In the 3×3 Latin square design, each cow is cycled through each treatment, namely, the control ration treatment, the first test ration treatment, and the second test ration treatment. This permits each cow to act as a control for standardizing the testing differences observed between each treatment for each cow. Sufficient time between feeding treatments (between the control ration treatment, the first ration test treatment, and the second test ration treatment) was allowed to permit normalization of each cow before being switched to a different treatment.

The cows were blocked by parity milk production, based upon the level of milk production by individual cows, after being in milk for forty-five days. After being blocked by parity milk production, the cows were randomly allotted to the control ration feeding, the first test ration feeding, or the second test ration feeding. The components of the control ration used in this example are shown in Table 5:

TABLE 5
COMPONENTS WEIGHT PERCENT (DRY BASIS)
alfalfa haylage 13.0
alfalfa hay 13.0
corn silage 26.0
corn, cracked 18.8
Peak Plus ® 37 formula feed 8.0
Fresh Tran Plus ® formula feed 10.4
Condition Plus ® formula feed 4.5
QLF ® 4-19 formula feed 4.7
other minor ingredients 1.6

The ingredient list for the control ration having the composition of Table 5 is broken down in Table 6 below:

TABLE 6
WEIGHT PERCENT
INGREDIENT (DRY BASIS)
alfalfa haylage 13.0
alfalfa hay 13.0
corn silage 26.0
corn, cracked 18.8
QLF ® 4-19 formula feed 4.7
whole cotton seed 4.2*
48 wt. % protein soybean meal 7.8*
wheat midds 1.9*
soy hulls 1.1*
SoyPass ™ protein-modified soybean meal 2.6*
dried distiller's grain with solubles 1.9*
molasses 0.5*
Megalac ® fat base 0.9*
other minor ingredients 3.7**
*derived from Peak Plus ® 37 formula feed, Fresh Tran Plus ® formula feed, and/or Condition Plus ® formula feed
**derived from Peak Plus ® 37 formula feed, Fresh Tran Plus ® formula feed, and/or Condition Plus ® formula feed and from other minor ingredients listed in Table 5

Table 7 includes a summary of particular nutrients present in the control ration:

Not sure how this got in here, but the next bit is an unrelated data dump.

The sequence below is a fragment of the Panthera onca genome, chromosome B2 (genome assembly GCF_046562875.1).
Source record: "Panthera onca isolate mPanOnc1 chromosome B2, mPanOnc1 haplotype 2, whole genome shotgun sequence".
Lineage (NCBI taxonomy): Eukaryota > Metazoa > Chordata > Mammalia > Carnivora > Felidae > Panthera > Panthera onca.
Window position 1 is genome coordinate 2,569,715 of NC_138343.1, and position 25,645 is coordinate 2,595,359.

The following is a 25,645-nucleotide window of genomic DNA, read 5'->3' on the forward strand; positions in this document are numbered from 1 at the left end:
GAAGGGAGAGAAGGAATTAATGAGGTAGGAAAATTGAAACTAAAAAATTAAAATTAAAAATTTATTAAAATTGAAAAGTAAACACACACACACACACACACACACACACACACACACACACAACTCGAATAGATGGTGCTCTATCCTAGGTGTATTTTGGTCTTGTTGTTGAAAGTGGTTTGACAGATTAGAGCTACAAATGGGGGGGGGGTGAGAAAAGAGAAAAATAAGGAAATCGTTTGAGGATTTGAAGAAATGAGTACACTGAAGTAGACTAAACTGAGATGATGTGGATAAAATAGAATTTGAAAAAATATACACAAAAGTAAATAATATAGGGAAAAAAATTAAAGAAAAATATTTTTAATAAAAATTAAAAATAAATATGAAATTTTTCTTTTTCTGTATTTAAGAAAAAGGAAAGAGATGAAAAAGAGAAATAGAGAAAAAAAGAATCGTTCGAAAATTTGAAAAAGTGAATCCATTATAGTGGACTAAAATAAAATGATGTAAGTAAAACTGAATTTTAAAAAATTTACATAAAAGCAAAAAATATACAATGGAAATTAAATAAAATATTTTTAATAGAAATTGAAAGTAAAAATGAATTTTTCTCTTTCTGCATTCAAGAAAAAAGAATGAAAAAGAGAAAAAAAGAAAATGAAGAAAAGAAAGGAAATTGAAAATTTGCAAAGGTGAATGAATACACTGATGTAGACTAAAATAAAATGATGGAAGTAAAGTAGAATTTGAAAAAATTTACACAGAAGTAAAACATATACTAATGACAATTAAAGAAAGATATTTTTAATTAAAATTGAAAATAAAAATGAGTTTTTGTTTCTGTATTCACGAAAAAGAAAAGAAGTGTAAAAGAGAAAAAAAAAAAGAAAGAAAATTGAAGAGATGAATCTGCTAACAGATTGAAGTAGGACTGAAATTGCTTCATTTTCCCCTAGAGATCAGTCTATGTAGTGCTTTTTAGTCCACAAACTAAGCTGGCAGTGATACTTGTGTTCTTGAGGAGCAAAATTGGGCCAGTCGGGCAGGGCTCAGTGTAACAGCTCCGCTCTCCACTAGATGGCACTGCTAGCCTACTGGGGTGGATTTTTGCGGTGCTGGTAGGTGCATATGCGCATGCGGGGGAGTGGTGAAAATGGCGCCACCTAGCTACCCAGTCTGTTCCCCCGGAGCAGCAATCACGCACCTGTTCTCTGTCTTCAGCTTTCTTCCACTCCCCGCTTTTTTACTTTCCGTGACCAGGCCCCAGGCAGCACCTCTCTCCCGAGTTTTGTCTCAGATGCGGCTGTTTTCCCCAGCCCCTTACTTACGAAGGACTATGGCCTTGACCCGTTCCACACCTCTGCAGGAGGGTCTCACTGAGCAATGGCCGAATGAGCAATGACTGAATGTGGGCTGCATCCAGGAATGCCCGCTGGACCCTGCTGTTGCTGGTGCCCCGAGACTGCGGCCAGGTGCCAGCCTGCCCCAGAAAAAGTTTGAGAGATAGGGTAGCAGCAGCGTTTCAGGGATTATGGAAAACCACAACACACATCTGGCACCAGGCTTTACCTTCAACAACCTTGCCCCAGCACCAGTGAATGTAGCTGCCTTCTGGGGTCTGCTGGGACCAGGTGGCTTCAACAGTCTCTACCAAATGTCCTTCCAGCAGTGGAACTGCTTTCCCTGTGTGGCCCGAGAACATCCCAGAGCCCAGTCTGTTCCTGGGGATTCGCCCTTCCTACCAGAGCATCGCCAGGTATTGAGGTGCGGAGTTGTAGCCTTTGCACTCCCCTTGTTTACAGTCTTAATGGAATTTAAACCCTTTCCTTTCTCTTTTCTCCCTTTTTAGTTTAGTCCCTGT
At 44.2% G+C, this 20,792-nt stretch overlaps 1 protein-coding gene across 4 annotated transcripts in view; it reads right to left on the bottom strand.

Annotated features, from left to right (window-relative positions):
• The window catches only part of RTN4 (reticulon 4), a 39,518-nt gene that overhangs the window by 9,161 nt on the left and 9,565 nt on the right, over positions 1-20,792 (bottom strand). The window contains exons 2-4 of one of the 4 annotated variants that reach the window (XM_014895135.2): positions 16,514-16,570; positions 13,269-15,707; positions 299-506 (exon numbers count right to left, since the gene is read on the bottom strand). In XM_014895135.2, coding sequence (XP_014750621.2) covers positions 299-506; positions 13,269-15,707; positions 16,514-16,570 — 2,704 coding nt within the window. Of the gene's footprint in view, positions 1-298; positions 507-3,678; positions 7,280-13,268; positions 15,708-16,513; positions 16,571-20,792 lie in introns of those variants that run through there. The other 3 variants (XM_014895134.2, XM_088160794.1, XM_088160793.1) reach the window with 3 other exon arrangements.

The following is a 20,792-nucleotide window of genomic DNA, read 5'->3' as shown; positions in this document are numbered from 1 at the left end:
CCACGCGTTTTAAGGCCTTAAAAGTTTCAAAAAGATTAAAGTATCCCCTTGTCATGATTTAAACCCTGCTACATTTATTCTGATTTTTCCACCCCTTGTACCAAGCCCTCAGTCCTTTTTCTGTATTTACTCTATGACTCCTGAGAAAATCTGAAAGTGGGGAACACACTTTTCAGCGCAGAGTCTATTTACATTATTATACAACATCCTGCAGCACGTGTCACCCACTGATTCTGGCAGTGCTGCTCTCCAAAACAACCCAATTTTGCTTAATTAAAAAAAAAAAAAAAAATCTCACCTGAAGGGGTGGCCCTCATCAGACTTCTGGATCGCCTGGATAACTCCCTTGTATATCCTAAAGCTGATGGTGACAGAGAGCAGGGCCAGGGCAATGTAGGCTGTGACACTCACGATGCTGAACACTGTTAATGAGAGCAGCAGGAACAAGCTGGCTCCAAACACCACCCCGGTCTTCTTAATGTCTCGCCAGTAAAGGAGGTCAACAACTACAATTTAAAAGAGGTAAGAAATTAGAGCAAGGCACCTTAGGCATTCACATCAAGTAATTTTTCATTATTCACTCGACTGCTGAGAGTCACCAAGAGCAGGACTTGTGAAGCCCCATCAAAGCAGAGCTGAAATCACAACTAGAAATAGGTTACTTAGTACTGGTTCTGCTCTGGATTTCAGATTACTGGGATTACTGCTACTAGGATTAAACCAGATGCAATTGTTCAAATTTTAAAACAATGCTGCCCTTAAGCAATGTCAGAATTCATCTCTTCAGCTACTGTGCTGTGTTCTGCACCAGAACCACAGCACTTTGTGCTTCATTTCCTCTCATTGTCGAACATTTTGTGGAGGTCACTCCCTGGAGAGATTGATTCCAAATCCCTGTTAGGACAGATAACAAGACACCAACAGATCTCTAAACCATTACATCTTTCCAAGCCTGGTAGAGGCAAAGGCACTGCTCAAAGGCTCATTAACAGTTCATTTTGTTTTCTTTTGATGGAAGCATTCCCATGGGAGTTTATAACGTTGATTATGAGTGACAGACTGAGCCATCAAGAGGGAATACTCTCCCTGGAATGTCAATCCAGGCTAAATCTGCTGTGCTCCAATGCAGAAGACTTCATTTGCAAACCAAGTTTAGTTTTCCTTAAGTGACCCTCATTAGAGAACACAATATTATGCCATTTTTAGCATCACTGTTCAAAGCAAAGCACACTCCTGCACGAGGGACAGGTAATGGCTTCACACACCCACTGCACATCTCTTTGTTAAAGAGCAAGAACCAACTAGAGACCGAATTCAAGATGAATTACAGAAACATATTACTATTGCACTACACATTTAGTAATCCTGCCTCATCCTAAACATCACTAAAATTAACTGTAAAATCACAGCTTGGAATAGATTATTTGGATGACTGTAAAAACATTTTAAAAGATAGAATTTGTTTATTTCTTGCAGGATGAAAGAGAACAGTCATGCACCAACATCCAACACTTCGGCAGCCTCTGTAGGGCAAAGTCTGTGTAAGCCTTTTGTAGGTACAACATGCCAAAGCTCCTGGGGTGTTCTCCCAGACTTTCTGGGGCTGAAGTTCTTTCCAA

TABLE 7
NUTRIENT WEIGHT PERCENT (DRY BASIS)
crude protein 18.1
acid detergent soluble fiber (ADF) 18.9
neutral detergent soluble fiber 27.5
(NDF)
fat 6.0
calcium 1.05
phosphorous 0.52

The control ration was placed in the feeding troughs of the cattle once daily in the morning. When the first test ration was to be provided to the test cattle, sorbitol was top dressed and lightly mixed into the control ration in the feeding trough of each cow being supplied with the first test ration dosage of about 50 grams of sorbitol per cow per day, about one hour after the control ration was placed in the feeding trough. When the second test ration was to be provided to the test cattle, sorbitol was top dressed and lightly mixed into the control ration in the feeding trough of each cow being supplied with the second test ration dosage of about 100 grams of sorbitol per cow per day, about one hour after the control ration was placed in the feeding trough. Then, the control ration, the first test ration, and the second test ration were lightly mixed in front of the cows six times per day to encourage additional feed ingestion by the cattle.

Leftover rations from the previous day's feeding were collected and weighed from each feeding trough prior to feeding the test cattle the next day. The cows received a sufficient amount of the control ration to ensure that at least about ten weight percent, based upon the amount of control ration provided at the beginning of each day, remained per day for each test cow. The amount of sorbitol that was top dressed in the control ration to form the first test ration was adjusted upward to account for the excess of control ration provided to ensure that the cows ingested the first test ration dosage of about 50 grams of sorbitol per cow per day. Likewise, the amount of sorbitol that was top dressed in the control ration to form the second test ration was adjusted upward to account for the excess of control ration provided to ensure that the cows ingested the second test ration dosage of about 100 grams of sorbitol per cow per day. Feed refusals were measured daily, and water was supplied ad libitum. Each test cow received routine care and management consistent with appropriate recommendations in the Guide for the Care and Use of Agricultural Animals in Agricultural Research and Teaching (1st edition, March 1988).